Financial fraud targeted at seniors isn’t new, but technology is making it even more prevalent. Learn about some of the most common scams, and how not to be a victim.
Barb is not someone you’d take for a scam victim. At 69, she is still employed — holding a top position at a professional association. Unlike the stereotype of an elderly victim, she is well-educated and a pro with e-mail and social media.
But almost two years ago, she was defrauded of almost $4,000 by criminals who pretended, over the telephone, to be her own son in trouble. “The caller claimed to be my son,” she recalls. “He said he had been in an accident and had been arrested for impaired driving.”
The caller didn’t sound like her son, but said that he had a broken nose — which is why he didn’t sound like himself. He asked her to wire just under $2,000 to cover the damage to the other person’s car. Believing her son was in dire straits, she immediately wired the money.
Another call came in shortly after, this time from someone claiming to be her son’s lawyer. He said another $2,000 was needed for her son’s bail. She again wired the money.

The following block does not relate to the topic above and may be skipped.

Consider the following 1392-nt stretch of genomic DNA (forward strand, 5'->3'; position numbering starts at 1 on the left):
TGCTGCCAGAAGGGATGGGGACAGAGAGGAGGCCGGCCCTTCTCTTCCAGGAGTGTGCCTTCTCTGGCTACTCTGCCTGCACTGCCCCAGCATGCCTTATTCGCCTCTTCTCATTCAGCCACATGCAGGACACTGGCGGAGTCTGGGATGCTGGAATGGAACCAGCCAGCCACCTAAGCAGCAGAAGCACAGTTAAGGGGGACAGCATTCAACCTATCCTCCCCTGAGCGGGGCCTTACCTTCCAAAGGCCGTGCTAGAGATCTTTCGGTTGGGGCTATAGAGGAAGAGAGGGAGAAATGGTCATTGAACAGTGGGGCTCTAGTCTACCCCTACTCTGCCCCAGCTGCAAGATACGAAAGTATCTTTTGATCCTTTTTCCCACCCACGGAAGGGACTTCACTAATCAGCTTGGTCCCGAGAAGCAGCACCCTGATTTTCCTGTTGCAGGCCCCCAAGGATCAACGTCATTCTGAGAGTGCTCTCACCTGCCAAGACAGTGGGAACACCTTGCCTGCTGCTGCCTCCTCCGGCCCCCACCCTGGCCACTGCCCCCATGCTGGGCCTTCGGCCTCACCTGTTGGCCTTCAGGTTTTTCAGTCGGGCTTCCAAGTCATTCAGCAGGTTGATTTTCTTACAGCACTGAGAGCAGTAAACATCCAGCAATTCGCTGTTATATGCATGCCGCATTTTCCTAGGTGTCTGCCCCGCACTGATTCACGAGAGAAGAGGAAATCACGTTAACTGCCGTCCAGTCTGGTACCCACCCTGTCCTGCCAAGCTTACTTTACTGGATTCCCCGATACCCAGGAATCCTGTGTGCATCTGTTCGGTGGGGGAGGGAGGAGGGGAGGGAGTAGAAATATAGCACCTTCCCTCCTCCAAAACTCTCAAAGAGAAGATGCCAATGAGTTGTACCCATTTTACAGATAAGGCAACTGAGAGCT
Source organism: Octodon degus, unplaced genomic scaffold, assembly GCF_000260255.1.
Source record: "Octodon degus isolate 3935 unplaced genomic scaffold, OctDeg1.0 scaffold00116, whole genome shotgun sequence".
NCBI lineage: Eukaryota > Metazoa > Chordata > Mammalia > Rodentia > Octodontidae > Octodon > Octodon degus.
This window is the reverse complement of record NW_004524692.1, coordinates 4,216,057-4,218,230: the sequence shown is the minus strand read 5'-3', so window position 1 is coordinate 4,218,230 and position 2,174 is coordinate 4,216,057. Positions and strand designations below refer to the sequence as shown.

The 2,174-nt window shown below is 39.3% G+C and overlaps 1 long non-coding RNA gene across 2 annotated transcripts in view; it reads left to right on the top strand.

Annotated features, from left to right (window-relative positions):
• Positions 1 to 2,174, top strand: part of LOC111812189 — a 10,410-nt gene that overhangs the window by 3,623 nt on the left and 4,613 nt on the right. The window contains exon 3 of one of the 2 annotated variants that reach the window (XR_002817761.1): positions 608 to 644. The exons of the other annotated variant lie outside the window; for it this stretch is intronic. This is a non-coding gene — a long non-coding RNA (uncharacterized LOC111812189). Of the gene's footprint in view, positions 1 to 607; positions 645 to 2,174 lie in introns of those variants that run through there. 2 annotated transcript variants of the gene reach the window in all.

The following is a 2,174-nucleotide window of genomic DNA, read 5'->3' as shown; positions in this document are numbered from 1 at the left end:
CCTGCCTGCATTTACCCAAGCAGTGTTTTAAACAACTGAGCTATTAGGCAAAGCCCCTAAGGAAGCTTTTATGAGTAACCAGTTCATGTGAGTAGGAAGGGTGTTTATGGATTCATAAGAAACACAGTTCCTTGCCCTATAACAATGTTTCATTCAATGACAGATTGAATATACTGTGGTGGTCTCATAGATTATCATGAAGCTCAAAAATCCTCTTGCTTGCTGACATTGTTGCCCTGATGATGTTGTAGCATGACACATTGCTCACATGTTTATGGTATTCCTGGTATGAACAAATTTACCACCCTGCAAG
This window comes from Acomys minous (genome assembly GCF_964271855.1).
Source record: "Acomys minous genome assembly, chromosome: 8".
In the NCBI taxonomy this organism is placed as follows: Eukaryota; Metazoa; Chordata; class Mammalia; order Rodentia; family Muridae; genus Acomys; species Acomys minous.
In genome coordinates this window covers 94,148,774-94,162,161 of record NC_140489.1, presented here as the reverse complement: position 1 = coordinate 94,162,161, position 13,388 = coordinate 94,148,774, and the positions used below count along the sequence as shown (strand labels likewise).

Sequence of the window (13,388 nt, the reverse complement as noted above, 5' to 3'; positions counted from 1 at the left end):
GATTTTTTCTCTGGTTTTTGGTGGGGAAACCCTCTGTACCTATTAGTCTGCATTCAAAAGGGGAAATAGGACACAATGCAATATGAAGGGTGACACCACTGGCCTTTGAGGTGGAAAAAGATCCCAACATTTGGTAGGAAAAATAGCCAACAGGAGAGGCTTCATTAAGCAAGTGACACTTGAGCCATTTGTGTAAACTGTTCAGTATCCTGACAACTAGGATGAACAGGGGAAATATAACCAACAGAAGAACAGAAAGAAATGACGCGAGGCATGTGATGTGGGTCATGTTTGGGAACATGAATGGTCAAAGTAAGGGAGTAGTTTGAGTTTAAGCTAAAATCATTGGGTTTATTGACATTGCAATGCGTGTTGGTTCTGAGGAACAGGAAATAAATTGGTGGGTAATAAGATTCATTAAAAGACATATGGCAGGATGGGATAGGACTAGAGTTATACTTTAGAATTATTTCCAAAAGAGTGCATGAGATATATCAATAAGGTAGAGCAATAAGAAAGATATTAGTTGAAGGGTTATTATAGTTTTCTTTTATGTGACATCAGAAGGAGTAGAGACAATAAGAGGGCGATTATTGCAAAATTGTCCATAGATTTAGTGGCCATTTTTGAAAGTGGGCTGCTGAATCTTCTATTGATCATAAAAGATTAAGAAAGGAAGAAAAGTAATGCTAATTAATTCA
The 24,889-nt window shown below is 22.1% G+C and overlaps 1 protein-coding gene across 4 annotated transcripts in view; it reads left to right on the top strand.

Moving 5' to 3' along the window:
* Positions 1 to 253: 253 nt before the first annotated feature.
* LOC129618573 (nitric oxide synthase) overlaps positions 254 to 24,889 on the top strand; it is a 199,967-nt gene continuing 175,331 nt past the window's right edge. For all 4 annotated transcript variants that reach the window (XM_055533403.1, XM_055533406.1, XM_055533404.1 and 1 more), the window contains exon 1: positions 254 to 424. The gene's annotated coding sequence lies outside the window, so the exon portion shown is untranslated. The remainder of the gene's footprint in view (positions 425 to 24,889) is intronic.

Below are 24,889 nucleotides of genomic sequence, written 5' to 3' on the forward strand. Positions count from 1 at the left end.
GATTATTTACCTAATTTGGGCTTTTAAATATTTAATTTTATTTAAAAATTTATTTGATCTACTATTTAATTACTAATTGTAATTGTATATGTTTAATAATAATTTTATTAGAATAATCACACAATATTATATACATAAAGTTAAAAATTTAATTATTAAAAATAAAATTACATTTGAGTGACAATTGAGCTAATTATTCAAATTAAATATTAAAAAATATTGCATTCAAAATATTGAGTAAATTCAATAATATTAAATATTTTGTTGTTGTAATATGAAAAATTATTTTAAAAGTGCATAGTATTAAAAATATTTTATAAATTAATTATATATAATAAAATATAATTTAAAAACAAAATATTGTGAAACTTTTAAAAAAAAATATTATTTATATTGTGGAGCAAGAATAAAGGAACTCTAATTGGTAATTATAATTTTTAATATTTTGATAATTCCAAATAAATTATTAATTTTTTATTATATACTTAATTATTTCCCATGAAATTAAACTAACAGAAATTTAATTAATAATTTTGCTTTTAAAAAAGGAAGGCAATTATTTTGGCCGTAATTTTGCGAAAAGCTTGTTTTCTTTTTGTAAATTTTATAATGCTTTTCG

“They had it down to a fine art,” she says with a sigh. “They had answers for everything. Even when I offered to call my son’s wife, he pleaded with me not to tell her, because it would cause problems at home — and I bought that story.”
Barb felt guilty about keeping the secret and called her daughter-in law, only to find her son safe and sound at home. The only thing injured was Barb’s pride and her pocketbook.
“These scammers were so good at playing on my emotions and [were such] excellent actors,” she says. “I am a mother who would do anything for her children. These criminals tapped into that and took advantage.”
Sadly, this isn’t an isolated incident. Stories abound in the media about scam artists defrauding unsuspecting seniors of their retirement savings and valuable assets. In 2013, the Canadian Anti-Fraud Centre reported that 42% of mass-marketing fraud complaints involve people over the age of 60.1 Technology has made it even easier to prey on unsuspecting victims.
“Scammers go after seniors because they know that many older people have money saved up,” says Robert Siciliano, online security expert for U.S.-based firm, Intel Security, “and some seniors aren’t that well-versed with the latest online schemes.”
Like Barb, many victims don’t know they have been defrauded until it’s too late. Greater awareness of these crimes is the best way to prevent them. Here are five common financial scams and what you can do to avoid being a victim: